Dr. Dale said he preferred ACP to the other options because the word "physician" is stronger than "internal medicine." "It immediately conveys the caring and healing aspects of medicine, which I think are a central concept for the College," he said. Likewise, he said that the word "College" emphasizes the idea of "collegiality," that the organization is a group of physicians who work and learn together.

Yul D. Ejnes, FACP, Governor for the College's Rhode Island Chapter and a member of the Marketing and Communications Committee, said he supported the change to ACP because the hyphenated name had lost its raison d'etre.

As a former ASIM leader who supported the combined name after the merger, Dr. Ejnes said he is now comfortable that "ASIM has survived and even thrived in terms of the products and services the College now provides. The original purpose for hyphenating the name was rendered moot by the changes that have occurred since the merger."

He preferred ACP to any other option, he said, because "the pros and cons of the new and more descriptive names ended up canceling each other out." On a practical level, he said, "I think it made more sense to go with something that already has legs and was at least known to other physicians, legislators, academics and professional societies."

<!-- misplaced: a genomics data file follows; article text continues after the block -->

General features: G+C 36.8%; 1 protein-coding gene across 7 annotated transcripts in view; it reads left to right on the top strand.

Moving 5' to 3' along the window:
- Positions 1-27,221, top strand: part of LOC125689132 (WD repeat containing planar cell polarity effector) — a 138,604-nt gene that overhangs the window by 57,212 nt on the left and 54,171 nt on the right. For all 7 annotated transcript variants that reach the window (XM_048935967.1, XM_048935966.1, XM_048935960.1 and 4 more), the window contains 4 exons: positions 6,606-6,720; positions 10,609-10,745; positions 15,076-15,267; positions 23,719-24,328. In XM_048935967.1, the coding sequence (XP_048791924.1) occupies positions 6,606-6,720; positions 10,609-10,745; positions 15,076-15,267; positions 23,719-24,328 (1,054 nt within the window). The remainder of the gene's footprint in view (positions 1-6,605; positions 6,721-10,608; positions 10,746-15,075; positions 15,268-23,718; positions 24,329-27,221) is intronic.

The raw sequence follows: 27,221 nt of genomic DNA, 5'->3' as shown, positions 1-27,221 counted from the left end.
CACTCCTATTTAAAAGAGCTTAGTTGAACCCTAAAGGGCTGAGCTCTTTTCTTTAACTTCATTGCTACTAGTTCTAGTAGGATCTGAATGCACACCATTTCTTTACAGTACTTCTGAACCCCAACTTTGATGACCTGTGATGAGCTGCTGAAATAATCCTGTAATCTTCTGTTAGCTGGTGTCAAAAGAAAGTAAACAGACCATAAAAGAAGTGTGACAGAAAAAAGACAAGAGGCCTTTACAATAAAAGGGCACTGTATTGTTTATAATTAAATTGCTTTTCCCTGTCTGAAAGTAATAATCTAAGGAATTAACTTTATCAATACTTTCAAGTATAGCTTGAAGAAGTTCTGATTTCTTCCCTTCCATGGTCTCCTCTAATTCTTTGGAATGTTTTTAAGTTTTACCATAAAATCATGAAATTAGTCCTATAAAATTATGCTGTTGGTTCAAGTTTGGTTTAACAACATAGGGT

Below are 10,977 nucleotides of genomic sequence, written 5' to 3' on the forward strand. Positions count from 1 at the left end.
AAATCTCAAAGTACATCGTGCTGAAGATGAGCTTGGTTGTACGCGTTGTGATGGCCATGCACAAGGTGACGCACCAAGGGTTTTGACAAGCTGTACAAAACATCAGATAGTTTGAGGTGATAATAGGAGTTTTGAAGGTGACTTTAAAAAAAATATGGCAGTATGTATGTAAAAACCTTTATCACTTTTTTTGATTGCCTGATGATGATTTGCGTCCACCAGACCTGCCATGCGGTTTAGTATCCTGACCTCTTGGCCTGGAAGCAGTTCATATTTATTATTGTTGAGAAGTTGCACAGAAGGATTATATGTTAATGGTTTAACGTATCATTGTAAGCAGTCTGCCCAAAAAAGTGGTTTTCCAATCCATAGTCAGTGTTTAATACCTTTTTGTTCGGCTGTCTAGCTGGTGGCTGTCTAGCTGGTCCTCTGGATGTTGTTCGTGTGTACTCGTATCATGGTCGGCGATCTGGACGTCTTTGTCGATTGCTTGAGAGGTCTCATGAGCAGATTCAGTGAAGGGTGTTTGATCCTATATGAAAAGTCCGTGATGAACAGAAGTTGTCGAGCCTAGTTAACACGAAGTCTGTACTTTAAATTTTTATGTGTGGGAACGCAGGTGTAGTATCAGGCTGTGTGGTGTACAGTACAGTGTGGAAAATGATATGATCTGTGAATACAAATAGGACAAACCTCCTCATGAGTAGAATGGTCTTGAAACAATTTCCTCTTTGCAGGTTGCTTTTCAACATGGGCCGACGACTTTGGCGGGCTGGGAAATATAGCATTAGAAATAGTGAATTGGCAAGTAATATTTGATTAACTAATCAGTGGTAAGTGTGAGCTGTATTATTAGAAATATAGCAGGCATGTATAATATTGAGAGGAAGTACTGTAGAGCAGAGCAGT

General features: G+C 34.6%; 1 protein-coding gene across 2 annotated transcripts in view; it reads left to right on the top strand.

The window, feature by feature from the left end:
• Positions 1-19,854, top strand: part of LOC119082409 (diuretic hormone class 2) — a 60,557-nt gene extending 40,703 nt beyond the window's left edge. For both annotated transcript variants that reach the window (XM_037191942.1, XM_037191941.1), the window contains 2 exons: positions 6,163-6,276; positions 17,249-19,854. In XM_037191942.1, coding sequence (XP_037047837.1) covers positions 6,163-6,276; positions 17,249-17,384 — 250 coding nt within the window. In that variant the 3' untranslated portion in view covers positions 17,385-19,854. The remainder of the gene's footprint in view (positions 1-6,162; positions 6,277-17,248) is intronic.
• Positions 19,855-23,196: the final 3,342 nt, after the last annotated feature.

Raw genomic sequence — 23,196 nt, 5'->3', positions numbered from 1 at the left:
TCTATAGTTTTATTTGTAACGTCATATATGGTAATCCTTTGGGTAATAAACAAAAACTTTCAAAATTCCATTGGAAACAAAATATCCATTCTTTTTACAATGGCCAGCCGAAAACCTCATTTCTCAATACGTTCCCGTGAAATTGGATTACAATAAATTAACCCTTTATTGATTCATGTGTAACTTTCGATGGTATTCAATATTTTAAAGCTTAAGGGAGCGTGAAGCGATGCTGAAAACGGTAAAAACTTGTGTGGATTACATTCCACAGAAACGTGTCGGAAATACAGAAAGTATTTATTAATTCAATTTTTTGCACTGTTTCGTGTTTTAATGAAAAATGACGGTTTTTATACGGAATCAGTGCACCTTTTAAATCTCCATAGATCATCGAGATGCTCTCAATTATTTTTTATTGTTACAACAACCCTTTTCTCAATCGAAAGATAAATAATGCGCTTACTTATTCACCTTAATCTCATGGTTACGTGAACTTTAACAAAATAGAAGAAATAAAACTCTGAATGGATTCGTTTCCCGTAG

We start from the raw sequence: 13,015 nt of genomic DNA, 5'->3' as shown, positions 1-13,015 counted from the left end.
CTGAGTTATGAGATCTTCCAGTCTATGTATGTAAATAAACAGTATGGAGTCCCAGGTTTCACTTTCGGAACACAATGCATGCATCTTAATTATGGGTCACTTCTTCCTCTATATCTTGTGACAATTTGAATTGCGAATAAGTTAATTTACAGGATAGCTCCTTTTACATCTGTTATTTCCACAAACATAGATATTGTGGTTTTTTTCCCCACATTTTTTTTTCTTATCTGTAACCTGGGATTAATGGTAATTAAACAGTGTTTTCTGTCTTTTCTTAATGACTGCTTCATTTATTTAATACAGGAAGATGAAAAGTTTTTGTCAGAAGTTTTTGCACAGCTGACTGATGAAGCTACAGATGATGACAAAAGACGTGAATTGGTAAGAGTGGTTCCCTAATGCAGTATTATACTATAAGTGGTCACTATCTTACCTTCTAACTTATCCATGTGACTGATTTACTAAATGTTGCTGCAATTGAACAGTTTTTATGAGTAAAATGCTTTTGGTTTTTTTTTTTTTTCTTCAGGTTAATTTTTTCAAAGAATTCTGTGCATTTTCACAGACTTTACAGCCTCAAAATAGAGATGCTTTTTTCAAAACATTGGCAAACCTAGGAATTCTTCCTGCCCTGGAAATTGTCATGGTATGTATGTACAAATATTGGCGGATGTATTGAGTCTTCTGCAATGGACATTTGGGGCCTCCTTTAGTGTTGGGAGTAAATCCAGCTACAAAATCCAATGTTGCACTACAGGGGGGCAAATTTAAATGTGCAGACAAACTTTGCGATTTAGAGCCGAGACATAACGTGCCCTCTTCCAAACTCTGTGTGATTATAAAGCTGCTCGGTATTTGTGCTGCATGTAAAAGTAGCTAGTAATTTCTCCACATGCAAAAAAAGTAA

Dr. Repka said a deciding factor was the honorific designations "FACP" and "MACP," which would have had to change if the College's name changed dramatically. "A lot of people really identify with the fact that they are FACP, so we didn't want to change that," she explained.

Mr. Sgrignoli said that the name change will help the College establish more public visibility. The www.doctorsforadults.comWeb site will continue, as will the monthly "Internal Medicine Report" service, which gives television stations nationwide video news releases that publicize articles from Annals of Internal Medicine as well as College positions on important health care issues, such as access to care.

"'ACP' is memorable," he said. "We have an established brand with an excellent reputation. We are simply trying to leverage that to the maximum extent, to reach new audiences and appeal to a new generation."

Deborah Gesensway is a freelance writer in Glenside, Pa.